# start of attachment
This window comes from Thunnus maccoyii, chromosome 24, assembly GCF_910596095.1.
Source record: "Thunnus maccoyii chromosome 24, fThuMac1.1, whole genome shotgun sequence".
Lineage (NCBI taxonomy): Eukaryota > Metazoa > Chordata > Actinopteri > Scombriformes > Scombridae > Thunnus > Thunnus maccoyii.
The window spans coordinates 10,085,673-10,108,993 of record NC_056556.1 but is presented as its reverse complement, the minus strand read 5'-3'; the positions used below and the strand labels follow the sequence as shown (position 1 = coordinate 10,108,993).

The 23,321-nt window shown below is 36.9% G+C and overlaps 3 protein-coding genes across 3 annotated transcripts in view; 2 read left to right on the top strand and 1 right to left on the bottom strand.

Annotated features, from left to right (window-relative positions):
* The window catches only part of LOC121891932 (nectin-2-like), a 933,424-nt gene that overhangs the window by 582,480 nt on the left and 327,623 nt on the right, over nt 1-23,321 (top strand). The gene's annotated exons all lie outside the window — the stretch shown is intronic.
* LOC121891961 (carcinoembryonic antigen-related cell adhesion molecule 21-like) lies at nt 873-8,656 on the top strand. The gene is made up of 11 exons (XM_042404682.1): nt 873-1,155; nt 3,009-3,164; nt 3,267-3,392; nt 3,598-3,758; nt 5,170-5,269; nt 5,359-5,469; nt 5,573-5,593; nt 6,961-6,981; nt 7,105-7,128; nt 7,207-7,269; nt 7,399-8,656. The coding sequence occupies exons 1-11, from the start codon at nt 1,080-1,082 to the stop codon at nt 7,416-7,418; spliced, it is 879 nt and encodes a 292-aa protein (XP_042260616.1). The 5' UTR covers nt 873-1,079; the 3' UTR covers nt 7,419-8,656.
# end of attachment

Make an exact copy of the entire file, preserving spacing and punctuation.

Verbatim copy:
This window comes from Thunnus maccoyii, chromosome 24, assembly GCF_910596095.1.
Source record: "Thunnus maccoyii chromosome 24, fThuMac1.1, whole genome shotgun sequence".
Lineage (NCBI taxonomy): Eukaryota > Metazoa > Chordata > Actinopteri > Scombriformes > Scombridae > Thunnus > Thunnus maccoyii.
The window spans coordinates 10,085,673-10,108,993 of record NC_056556.1 but is presented as its reverse complement, the minus strand read 5'-3'; the positions used below and the strand labels follow the sequence as shown (position 1 = coordinate 10,108,993).

The 23,321-nt window shown below is 36.9% G+C and overlaps 3 protein-coding genes across 3 annotated transcripts in view; 2 read left to right on the top strand and 1 right to left on the bottom strand.

Annotated features, from left to right (window-relative positions):
* The window catches only part of LOC121891932 (nectin-2-like), a 933,424-nt gene that overhangs the window by 582,480 nt on the left and 327,623 nt on the right, over nt 1-23,321 (top strand). The gene's annotated exons all lie outside the window — the stretch shown is intronic.
* LOC121891961 (carcinoembryonic antigen-related cell adhesion molecule 21-like) lies at nt 873-8,656 on the top strand. The gene is made up of 11 exons (XM_042404682.1): nt 873-1,155; nt 3,009-3,164; nt 3,267-3,392; nt 3,598-3,758; nt 5,170-5,269; nt 5,359-5,469; nt 5,573-5,593; nt 6,961-6,981; nt 7,105-7,128; nt 7,207-7,269; nt 7,399-8,656. The coding sequence occupies exons 1-11, from the start codon at nt 1,080-1,082 to the stop codon at nt 7,416-7,418; spliced, it is 879 nt and encodes a 292-aa protein (XP_042260616.1). The 5' UTR covers nt 873-1,079; the 3' UTR covers nt 7,419-8,656.